Rodent Control

Rodents are highly adaptable animals that make up over 40 percent of the mammal class. With more than 2,230 species identified, their ranks are massive, although only three types are considered major pests. They are the house mouse, the Brown and Black Rat.

These three rodents are identified as major pests because they are commonly found near human dwellings and are most likely to benefit from human structures, food and waste. Rats and mice pose an issue for humans living within the same vicinity for a number of reasons.

Rats and mice are also successful breeders. A female rat can reproduce every three weeks, and usually gives birth to about six to 10 young at one time. A female mouse reproduces every three to four weeks and usually gives birth to about five or six young, although sometimes up to 12. This means that both rat and mice colonies can grow large quickly, although rats only live for about a year. Mice can live up to two or three years under ideal conditions.


Where Do Rats Live? Because they are primarily nocturnal, odds are good that you won't see rats often, although you may hear them running inside walls and gnawing on wires. If you suspect you have rat activity in or around your home, you may be concerned about rat habitats. So, where do rats hide?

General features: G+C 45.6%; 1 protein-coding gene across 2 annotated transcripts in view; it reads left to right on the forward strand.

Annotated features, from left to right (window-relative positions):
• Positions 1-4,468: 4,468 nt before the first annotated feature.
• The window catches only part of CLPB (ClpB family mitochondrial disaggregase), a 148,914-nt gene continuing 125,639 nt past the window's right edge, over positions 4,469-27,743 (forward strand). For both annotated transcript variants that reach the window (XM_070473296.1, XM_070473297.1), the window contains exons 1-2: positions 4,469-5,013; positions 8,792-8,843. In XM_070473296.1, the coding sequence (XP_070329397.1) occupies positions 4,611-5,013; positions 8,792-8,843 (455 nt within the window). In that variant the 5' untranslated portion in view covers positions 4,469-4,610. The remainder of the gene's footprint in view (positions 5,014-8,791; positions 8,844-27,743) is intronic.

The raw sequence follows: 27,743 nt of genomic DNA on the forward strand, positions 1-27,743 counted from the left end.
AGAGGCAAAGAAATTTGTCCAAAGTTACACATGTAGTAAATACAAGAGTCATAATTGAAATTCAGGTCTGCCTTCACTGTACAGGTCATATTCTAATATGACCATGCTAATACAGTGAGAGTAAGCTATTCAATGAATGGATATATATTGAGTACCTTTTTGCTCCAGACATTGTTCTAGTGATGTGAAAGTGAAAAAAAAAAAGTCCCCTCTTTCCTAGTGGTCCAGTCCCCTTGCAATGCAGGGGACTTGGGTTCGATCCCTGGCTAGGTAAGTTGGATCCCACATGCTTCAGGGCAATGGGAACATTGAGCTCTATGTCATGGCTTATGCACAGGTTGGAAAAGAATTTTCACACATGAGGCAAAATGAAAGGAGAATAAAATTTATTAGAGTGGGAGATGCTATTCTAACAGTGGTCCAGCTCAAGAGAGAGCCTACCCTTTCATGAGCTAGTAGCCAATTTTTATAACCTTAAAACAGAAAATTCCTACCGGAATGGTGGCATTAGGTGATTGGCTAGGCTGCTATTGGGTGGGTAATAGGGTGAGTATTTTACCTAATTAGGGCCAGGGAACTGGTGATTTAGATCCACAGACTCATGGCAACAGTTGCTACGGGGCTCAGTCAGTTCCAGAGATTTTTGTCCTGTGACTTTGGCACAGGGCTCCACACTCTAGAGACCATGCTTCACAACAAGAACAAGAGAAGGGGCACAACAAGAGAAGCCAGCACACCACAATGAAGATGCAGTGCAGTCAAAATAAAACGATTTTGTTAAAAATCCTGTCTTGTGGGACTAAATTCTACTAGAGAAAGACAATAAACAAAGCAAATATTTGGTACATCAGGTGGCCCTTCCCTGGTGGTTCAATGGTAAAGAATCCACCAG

Types of Rats

Black Rat (Rattus rattus)
• Appearance
    16 – 24 cm in length, with a tail longer than the head and body.
    150 – 200g in weight.
    Pointed nose, large ears and a slender body when compared to the Brown Rat (Rattus norvegicus).

• Lifecycle
    5 – 10 young per litter; 3 – 6 litters a year.
    Gestation period of about 3 weeks.
    12 – 16 weeks from birth to sexual maturity.

• Habits
    Appearance confined mainly to ports.
    Often climbs, agile, rarely burrowing and rarely outdoors in India.
    Preferred food is moist fruits.
    Will eat around 15g of food a day and drink 15ml.

Brown Rat (Rattus norvegicus)
Brown rats usually prefer ground living and burrowing, but sometimes they can be known to climb.

• Appearance
    Up to 40 cm in length, with a tail shorter than the head and body.
    350 – 500g in weight.
    Blunt nose, small ears and a thicker body when compared to the Black Rat (Rattus rattus).

• Lifecycle
    7 – 8 young per litter; 3 – 6 litters a year.